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9 Black Houseplants That You Can Grow Indoors

Let’s get this out of the way first, black houseplants are not actually black. Their foliage come in darker shades of green, red, purple or maroon, and their pigment can change based on their environments, so don’t fret if your black plant is starting to change shades or become greener. Just make sure it’s getting the proper growing requirements and everything should be just fine. 

In a previous article, we’ve mentioned that variegated leaves come with a disadvantage for plants, as the lack of chlorophyll lessens the amount of energy produced. But what about black plants? Well, there’s actually a study that compared the photosynthetic efficiency of black and green plants. According to it, black foliage doesn’t come with competitive advantages, and the black plant used in the study accumulated less shoot biomass than their green counterparts. 

However, you’re probably not here to learn about the functional advantages of black foliage, so let’s discuss the aesthetics part. 

1. Philodendron erubescens ‘Black Cardinal’

First on our list is a type of philodendron that actually offers a decent range of shades during its growth. Emerging leaves start with a deep burgundy or bronze and as the plant matures, they slowly become darker, almost black. 

Just like most types of philodendrons out there, Philodendron Black Cardinal is easy to grow and doesn’t require any intricate ritual to be kept alive. All you have to do is pot it in loose, well-drained soil, place it in a spot with bright, indirect lighting, and not forget to water it when the top of the soil goes dry. 

2. Burgundy Rubber Tree

Burgundy Rubber Tree’s leaves are a darker shade of green with tinges of red, especially in new growth. Just like its green cousin, this Ficus elastica cultivar is easy to care for and doesn’t require much attention. Bright, indirect lighting and moderate watering should do the trick and allow the plant to maintain its color, while growing to a few feet tall. 

3. Zamioculcas Zamiifolia ‘Raven’

When it comes to hardy plants, Zamioculcas Zamiifolia is one of the top choices – there’s a reason why it’s also known as “plant of steel”. And the Raven cultivar shares these characteristics, being extremely easy to care for.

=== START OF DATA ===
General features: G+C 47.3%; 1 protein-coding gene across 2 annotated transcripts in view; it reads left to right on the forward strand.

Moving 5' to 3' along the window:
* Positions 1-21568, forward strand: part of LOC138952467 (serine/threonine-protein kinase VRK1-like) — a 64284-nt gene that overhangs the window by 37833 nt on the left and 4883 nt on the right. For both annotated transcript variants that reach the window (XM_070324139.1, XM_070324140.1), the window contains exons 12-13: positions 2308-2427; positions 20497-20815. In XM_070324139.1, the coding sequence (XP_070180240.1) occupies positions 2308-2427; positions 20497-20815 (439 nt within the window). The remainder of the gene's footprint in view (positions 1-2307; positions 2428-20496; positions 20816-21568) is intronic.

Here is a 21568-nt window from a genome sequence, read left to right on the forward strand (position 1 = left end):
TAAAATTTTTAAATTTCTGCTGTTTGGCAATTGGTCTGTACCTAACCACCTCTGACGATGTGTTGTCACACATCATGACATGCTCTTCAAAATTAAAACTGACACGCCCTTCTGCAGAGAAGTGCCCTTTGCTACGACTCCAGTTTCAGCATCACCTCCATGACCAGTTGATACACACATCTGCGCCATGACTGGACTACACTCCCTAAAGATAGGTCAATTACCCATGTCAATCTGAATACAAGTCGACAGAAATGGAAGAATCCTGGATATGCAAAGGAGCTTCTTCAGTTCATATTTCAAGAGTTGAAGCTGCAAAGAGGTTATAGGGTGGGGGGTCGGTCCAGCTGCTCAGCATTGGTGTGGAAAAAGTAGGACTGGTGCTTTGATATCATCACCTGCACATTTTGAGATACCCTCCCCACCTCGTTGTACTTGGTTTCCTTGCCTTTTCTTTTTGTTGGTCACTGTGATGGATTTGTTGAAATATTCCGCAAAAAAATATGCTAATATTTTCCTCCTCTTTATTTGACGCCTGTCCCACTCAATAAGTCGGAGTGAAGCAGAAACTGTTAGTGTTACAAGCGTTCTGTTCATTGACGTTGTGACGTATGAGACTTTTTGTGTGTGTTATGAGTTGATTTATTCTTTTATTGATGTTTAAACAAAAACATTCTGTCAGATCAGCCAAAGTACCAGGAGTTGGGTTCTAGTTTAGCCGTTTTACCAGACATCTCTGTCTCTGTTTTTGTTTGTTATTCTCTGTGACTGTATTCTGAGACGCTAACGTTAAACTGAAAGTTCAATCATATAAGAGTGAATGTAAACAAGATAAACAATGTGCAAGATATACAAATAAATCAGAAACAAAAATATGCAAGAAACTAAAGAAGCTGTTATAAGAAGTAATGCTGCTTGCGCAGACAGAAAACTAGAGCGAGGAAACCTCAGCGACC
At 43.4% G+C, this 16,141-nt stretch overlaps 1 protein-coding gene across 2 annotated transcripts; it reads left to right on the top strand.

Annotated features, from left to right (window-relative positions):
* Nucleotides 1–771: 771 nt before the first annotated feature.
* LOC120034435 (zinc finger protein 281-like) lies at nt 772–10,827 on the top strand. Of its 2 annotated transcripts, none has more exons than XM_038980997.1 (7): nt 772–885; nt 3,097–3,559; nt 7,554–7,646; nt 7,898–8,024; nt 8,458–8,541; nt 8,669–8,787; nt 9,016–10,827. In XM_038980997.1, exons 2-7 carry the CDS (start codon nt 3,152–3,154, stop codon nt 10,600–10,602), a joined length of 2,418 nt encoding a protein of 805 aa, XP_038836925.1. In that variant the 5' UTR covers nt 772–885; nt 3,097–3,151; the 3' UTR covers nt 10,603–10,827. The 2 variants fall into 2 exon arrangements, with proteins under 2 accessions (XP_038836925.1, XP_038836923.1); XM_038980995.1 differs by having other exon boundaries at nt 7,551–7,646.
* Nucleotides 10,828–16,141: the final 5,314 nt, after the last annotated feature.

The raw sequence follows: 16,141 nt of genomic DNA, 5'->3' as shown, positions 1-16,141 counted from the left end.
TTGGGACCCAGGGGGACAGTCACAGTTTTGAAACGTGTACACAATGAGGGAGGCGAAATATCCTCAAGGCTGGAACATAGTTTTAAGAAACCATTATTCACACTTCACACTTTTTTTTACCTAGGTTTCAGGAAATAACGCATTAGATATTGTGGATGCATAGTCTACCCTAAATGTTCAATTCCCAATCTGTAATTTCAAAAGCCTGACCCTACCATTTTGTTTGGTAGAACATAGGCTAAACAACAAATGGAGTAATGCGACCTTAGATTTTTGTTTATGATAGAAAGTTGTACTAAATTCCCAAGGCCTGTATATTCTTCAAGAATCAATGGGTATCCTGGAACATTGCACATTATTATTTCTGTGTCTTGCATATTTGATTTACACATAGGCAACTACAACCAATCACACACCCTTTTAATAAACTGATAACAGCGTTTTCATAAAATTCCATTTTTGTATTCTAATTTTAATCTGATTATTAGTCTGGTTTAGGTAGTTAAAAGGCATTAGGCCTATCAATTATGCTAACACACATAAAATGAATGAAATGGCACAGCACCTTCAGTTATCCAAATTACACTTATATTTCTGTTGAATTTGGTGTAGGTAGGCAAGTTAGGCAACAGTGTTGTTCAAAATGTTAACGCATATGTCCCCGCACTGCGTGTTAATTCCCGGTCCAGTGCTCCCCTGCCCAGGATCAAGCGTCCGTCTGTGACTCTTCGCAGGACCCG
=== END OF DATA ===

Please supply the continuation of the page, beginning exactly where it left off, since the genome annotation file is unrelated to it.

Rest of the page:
When it comes to appearances, ZZ Raven new growth starts with lush green leaves that gradually turn black with time. 

4. Alocasia reginula ‘Black Velvet’

As the name suggests, Alocasia reginula ‘Black Velvet’ has quite an exquisite appearance. With its black-velvety leaves, contrasted by silvery venation, this houseplant is definitely a must-have. 

When it comes to growing requirements, this Alocasia cultivar isn’t necessarily picky, but you’ll need to take care when it comes to watering, as it’s susceptible to root rot. 

5. Ludisia discolor ‘Jewel Orchid

You probably weren’t expecting this, but the next on our black houseplants list is an orchid. Ludisia discolor ‘Jewel Orchid’ isn’t the usual type of orchid, as its flowers are not showy. However, its leaves make up for it, as their dark green color, symmetrically striped with white-pink lines are creating quite the interesting contrast. 

6. Calathea Roseopicta ‘Dottie’

Here’s a cool combination of colors – almost entirely black foliage with deep-pink stripes and also red-purple undersides. Calathea Roseopicta ‘Dottie’ won’t disappoint you when it comes to appearances. However, when it comes to growing requirements, well… it actually requires some special attention, especially when it comes to humidity. 

7. Echeveria ‘Black Prince’ 

If you were looking for a knight in shining armor (and even if you weren’t), Echeveria ‘Black Prince’ is the next best thing, especially if you’re a succulent lover. While the center of the rosette is green, the rest of the stems come in a deep green-purple shade. And the best part, this echeveria produces stunning fiery-red flowers that create an amazing contrast with its dark foliage, making it fit for Instagram (or for spamming your friends with pictures). 

When it comes to growing requirements, the usual succulent recommendations apply to this one too. However, the amount of sun exposure can influence its colour intensity, less sun meaning greener leaves. 

8. Peperomia ‘Metallica

Peperomia Metallica, also known as Red Tree, is a small sized variety that comes with a highly attractive foliage. Its round, deep-green leaves have a silvery streak across the center and are contrasted by red undersides. 

9. Sinocrassula Yunnanensis

The last on our list is a rosette-forming succulent that turns into a tiny jungle in a pot when it starts flowering. Its fuzzy leaves are actually blueish green, but will darken in sunlight, and during fall and early winter its rosettes will lengthen up getting ready to produce an impressive amount of small, white flowers. 

Conclusion

So, if you’re looking for an interesting addition to your indoor garden, a black houseplant will definitely do the trick. It doesn’t matter if you’re a master gardener or just starting out, there’s a black plant for everyone. 

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